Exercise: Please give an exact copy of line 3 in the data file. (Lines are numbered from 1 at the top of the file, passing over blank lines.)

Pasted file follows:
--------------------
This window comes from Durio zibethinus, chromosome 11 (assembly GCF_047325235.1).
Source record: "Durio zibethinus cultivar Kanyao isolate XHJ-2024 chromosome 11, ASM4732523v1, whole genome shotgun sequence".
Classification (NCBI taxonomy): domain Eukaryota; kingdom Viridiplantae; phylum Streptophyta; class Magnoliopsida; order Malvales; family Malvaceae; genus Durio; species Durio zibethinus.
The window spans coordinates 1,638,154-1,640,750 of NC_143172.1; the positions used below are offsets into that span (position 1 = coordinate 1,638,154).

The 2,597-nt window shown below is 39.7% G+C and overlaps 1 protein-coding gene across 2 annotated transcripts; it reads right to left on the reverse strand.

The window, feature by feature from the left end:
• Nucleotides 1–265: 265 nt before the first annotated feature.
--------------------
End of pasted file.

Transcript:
Classification (NCBI taxonomy): domain Eukaryota; kingdom Viridiplantae; phylum Streptophyta; class Magnoliopsida; order Malvales; family Malvaceae; genus Durio; species Durio zibethinus.